Fertilizer is increasingly being sold in spot deals rather than long-term contracts as buyers prefer to play safe while the global economic outlook remains uncertain, the chief executive of Mosaic Co. said Jan. 14.
“It’s effectively becoming a spot market,” said CEO Jim Prokopanko of the leading global producer of concentrated phosphate and potash crop nutrients, which is majority owned by the private food giant Cargill Inc.
“We’re prepared to sell that way. But if it’s a spot market, it’s definitely going to be a different price” than a long-term contract, he told Reuters in an interview at Mosaic’s “Ag College” in Orlando this past week to educate customers about trends for 2010.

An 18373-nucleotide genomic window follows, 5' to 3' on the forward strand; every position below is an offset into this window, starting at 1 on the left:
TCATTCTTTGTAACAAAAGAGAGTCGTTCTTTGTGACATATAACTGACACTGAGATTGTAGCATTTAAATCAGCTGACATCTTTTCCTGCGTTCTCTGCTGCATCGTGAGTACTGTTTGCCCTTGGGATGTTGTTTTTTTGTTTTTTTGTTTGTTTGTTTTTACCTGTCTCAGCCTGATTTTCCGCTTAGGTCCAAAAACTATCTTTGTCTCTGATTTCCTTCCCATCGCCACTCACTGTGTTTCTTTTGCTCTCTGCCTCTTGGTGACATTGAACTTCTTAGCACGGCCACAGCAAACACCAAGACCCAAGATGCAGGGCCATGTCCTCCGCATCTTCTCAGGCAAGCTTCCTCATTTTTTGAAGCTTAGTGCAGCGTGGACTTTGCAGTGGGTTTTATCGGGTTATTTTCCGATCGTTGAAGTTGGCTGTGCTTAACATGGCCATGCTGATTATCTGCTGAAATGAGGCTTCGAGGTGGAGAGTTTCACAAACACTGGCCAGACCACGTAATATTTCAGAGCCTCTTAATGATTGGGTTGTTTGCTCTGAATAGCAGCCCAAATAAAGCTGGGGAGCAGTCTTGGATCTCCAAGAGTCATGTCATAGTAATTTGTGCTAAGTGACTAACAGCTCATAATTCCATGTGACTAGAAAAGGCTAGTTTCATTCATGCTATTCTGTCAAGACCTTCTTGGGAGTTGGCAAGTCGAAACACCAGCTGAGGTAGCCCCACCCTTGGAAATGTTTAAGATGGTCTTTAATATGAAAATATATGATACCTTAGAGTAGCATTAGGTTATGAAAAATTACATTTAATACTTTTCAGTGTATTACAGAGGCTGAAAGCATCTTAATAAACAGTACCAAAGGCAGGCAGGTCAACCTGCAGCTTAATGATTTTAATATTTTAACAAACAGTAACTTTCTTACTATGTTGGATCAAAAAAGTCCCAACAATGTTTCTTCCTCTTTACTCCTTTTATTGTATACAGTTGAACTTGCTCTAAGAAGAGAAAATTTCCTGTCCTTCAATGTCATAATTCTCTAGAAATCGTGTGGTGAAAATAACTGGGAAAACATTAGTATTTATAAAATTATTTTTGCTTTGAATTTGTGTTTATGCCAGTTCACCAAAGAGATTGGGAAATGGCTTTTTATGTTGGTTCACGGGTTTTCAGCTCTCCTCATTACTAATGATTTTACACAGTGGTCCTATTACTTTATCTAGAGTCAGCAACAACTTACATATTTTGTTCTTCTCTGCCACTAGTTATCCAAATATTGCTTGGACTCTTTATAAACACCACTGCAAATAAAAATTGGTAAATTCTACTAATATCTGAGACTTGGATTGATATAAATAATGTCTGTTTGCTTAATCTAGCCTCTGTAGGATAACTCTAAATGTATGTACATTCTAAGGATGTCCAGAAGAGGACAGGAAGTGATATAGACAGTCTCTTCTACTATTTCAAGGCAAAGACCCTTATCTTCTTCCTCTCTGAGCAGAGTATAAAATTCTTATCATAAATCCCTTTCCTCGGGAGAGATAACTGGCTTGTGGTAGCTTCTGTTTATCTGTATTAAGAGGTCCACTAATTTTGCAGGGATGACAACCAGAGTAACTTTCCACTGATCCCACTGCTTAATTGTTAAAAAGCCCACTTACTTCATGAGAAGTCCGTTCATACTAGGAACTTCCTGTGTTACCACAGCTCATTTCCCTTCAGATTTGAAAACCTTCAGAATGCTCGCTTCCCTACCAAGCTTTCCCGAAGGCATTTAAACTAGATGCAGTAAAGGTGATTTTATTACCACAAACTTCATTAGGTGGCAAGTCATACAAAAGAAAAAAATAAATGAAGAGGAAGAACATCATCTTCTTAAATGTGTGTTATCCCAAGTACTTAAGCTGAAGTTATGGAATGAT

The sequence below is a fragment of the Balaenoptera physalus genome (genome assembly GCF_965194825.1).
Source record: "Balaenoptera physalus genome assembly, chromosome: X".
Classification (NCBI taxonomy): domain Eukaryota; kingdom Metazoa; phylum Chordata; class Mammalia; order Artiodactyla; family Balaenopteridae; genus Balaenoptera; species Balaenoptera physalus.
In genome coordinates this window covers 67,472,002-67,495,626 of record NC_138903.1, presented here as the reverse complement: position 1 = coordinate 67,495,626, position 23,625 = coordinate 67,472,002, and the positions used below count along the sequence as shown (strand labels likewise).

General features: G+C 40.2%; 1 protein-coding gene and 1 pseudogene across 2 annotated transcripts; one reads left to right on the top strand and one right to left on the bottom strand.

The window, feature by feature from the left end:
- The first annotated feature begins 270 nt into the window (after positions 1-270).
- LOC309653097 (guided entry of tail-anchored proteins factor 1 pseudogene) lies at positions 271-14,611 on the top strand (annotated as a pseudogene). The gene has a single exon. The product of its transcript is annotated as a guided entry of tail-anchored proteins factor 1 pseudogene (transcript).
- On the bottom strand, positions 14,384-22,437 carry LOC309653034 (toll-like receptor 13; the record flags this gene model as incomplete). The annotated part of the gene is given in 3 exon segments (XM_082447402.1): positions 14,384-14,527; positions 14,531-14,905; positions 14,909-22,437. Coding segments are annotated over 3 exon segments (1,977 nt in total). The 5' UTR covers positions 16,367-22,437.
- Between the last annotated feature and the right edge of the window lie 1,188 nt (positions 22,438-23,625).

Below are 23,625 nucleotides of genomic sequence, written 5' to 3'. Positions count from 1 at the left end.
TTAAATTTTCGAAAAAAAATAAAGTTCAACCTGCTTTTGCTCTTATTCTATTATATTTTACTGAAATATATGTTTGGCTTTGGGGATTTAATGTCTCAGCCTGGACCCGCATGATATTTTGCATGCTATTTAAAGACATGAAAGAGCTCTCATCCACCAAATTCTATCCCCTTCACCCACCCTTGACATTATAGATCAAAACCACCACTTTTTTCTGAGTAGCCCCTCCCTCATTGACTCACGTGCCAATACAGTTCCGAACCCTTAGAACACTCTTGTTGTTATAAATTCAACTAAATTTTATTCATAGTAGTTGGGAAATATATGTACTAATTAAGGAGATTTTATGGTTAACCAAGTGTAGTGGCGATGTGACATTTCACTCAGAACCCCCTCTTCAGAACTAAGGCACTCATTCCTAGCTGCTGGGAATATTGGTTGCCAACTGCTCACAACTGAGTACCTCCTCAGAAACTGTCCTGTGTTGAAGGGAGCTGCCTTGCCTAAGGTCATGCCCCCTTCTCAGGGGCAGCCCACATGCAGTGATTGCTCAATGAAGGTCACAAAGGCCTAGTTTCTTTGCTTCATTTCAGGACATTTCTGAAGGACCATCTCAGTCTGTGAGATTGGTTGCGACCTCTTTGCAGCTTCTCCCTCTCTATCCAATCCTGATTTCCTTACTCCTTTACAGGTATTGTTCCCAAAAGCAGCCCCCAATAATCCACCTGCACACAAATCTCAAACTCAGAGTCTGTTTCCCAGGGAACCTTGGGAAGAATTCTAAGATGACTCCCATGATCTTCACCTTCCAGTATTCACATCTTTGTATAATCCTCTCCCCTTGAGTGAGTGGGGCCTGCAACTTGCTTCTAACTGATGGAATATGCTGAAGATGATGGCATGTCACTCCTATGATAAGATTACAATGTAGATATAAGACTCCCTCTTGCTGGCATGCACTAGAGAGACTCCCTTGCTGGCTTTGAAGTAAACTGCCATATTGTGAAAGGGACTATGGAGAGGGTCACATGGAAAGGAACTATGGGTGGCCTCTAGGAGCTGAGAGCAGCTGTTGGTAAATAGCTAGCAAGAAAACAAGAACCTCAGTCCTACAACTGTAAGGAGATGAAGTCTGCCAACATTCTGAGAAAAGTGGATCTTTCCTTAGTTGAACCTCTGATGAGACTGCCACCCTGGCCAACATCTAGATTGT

Spot – or short-term – prices can fluctuate wildly depending on many factors, while contracts give buyers long-term assurance their costs will remain the same.
The trend toward spot markets doesn’t seem to worry Prokopanko, as spot prices tend to be higher than long-term contract prices and demand is always there.
“They’ve got a planting season come,” he said. “They have limited available supplies.”